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Tuesday, January 20, 2009

Ben Stein's Advice for Uncertain Times

The night before Dr. Martin Luther King, Jr., was assassinated in Memphis, he gave a memorable, inspiring speech. At its end, he said, "I don't know what's going to happen with me now. We've got some difficult days ahead...."

Unfortunately, this is true now about the American (and global) economy. I wish I could say I knew what was going to happen in the future. I have learned that I do not. I was not given the gift or the burden of foresight. I thought that our government would not let the bottom fall out. I was wrong. I am sorry.

So given that I do not know the future, what can I tell you that will be useful? Actually, quite a bit.

Cash Really Is King

First, taking the advice of my dear pal Ray Lucia, rock and roll star and investment guru, I can tell you that, no matter what happens, it will be good to have a nice chunk of money in cash or near cash. Yes, I know we may soon have inflation. But if we do, the rates on money market funds will rise. Cash is just a lovely thing to have in almost situation. Cash or near cash offers a level of comfort that even a large portfolio of stocks does not offer.

Taking a cue from my dear pal Phil DeMuth of Conservative Wealth Management, I can tell you that, if you think we are definitely at a bottom, you might be fooled. While Phil's research tells us that we may be near a bottom by postwar metrics of price, price to earnings, and price to dividends, we may have ( as Phil puts it ) "jumped the tracks of history."

My own view is that we have been fooled so much in the past 15 months about what real earnings are, what real book value is, that we cannot trust the data given to us. Yes, by current price-earnings measures, stocks look fairly reasonable. But we don't really know what true earnings are. That is the vicious truth. So if we are in the quicksand of not being able to rely on the data our companies give out, then anything can happen. Yes, we may be at a bottom or near it. Or we may not be anywhere near a bottom.

Anything Can Happen

Just to illustrate, who would have dreamed a few weeks ago that Citi would be in the kind of trouble it is in, even after a $45 BILLION infusion from the federal government? Anything can happen in the treacherous world in which we find ourselves.

Third, taking counsel from my pal Barron Thomas, very possibly the best salesman on the planet, I will tell you a rule of indisputable value in this or any economic situation: WORK.

Barron is in the real estate and private plane businesses. These are both highly impacted by the economic slowdown. How does Barron deal with it? He gets up at 5 a.m. every day and works the phones from 7 a.m. to 7 p.m., goes home, makes notes, and then sleeps well until he starts all over again. And he closes the deals. There are still plenty of people who will make the deal at the right price.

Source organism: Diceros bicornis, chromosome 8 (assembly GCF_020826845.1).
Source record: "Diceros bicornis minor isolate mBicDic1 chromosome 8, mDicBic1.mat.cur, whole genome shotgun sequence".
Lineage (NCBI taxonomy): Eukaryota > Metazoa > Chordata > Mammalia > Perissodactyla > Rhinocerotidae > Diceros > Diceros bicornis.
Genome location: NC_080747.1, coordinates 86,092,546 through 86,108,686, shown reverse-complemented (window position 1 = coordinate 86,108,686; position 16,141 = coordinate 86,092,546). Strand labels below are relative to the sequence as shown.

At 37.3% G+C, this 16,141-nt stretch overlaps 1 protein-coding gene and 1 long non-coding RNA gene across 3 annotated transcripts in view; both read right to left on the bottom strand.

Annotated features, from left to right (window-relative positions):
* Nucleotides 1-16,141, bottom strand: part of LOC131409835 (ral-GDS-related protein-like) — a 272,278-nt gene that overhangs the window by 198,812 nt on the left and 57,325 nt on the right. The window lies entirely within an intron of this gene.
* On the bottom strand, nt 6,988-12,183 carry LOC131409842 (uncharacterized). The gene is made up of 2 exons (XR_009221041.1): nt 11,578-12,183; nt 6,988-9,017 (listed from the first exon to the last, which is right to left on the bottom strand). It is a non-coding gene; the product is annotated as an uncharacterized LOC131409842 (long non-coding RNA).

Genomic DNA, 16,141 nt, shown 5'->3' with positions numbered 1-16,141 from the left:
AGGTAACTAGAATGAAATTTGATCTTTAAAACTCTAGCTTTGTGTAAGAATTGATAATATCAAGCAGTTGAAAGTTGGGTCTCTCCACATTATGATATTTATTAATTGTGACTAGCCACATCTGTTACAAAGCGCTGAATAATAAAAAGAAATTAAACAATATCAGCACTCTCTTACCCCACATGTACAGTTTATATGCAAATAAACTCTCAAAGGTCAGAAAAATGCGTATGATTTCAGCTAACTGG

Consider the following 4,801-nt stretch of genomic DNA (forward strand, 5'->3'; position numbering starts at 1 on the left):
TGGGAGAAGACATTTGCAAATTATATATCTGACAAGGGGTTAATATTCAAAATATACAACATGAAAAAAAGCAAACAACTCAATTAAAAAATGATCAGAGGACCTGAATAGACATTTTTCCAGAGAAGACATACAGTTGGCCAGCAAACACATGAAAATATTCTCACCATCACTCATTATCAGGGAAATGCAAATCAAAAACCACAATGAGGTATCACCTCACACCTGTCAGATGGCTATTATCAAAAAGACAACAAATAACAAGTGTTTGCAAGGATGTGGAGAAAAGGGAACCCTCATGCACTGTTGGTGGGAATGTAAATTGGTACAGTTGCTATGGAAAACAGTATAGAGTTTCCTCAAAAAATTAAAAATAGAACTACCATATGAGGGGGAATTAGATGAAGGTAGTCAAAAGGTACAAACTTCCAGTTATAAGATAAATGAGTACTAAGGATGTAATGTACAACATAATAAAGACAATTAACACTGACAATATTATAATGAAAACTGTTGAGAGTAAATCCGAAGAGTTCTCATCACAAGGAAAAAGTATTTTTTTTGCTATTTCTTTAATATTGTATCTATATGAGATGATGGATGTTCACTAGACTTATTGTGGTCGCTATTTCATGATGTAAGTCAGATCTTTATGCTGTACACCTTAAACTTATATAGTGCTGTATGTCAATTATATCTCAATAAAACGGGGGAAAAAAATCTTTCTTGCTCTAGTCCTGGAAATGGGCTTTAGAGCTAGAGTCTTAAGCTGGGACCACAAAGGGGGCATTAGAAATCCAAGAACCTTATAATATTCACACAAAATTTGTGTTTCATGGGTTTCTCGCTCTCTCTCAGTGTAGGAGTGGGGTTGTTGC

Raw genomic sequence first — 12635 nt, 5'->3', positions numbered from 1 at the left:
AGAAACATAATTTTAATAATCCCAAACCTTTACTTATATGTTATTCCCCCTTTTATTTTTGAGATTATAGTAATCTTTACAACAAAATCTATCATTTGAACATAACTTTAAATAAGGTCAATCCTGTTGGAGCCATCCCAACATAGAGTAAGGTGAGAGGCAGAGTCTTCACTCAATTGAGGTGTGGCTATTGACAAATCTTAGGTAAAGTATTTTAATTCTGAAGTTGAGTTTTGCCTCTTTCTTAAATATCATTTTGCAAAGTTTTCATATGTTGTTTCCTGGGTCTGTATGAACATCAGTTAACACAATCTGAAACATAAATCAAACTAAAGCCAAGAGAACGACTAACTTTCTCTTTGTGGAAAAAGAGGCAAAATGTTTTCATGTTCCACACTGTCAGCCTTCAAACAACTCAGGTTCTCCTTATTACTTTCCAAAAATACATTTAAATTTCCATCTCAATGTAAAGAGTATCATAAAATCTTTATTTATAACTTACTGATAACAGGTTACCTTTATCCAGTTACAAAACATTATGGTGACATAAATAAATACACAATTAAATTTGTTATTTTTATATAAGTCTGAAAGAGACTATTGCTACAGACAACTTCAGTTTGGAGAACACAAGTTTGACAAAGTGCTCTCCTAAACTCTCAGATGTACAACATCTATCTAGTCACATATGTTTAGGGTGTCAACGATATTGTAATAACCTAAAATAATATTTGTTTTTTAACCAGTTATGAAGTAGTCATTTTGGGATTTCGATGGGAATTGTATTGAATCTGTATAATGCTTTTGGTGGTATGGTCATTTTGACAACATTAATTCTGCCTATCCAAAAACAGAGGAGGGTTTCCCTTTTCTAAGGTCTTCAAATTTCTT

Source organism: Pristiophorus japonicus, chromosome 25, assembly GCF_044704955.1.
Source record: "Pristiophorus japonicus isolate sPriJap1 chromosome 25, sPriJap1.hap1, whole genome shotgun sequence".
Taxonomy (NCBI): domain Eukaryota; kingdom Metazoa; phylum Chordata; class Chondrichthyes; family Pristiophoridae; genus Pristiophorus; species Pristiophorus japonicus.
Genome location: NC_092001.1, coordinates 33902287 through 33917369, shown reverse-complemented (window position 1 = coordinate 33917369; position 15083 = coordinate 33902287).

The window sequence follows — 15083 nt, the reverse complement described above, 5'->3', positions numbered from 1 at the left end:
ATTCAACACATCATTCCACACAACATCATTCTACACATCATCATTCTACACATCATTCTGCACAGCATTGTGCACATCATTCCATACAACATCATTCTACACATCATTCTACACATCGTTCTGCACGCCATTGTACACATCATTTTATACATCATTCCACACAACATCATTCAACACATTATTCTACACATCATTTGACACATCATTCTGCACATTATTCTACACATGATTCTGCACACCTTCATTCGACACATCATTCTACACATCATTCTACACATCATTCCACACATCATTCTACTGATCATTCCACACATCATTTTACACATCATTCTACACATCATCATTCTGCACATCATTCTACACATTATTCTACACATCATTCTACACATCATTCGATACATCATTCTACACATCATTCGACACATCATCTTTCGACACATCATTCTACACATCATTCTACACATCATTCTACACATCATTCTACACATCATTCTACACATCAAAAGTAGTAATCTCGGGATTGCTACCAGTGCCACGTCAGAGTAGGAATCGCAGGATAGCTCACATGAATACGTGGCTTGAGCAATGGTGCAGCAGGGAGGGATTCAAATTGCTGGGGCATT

Keep on Working

Next, from yours truly: Work is deeply therapeutic. It makes us feel better. It gives us a much better attitude about ourselves. It makes us feel as if we are worth something. A middle class person who works has a far better self image than a rich person who does not work. Work is a gift, a sacrament, a true blessing. Plus, people who work are generally going to have higher incomes and higher standards of life than people who do not work.

If times are tough, work harder than ever. You will get through the rough patches and learn how strong you really are. Do not seek to avoid work -- embrace it.

Then, finally, I will tell you something I do when I feel buffeted by the markets. I dig into the 12-step program that has saved my life for the past 20 years. Using its precepts, I say to myself, "I am powerless over the stock market. It is all up to God. I do the very best I can, and after that, it's up to God."

Know What's Important

If you don't believe in God, then you can substitute "fate." Powerlessness is a huge source of power. Try it. You will like it.

"We shall overcome," we used to sing at civil rights demonstrations when we were getting tear gassed. "We are not afraid." Now I lie in bed at night and say to myself that if the men and women at military hospitals in this country and abroad can get through what they do, if their families can go through what they go through, then I can deal with market volatility -- trivial by comparison.

And so -- here it is. I do not know how it -- the stock market and economic turmoil -- will end, but to paraphrase The Bard, it will end, and that suffices.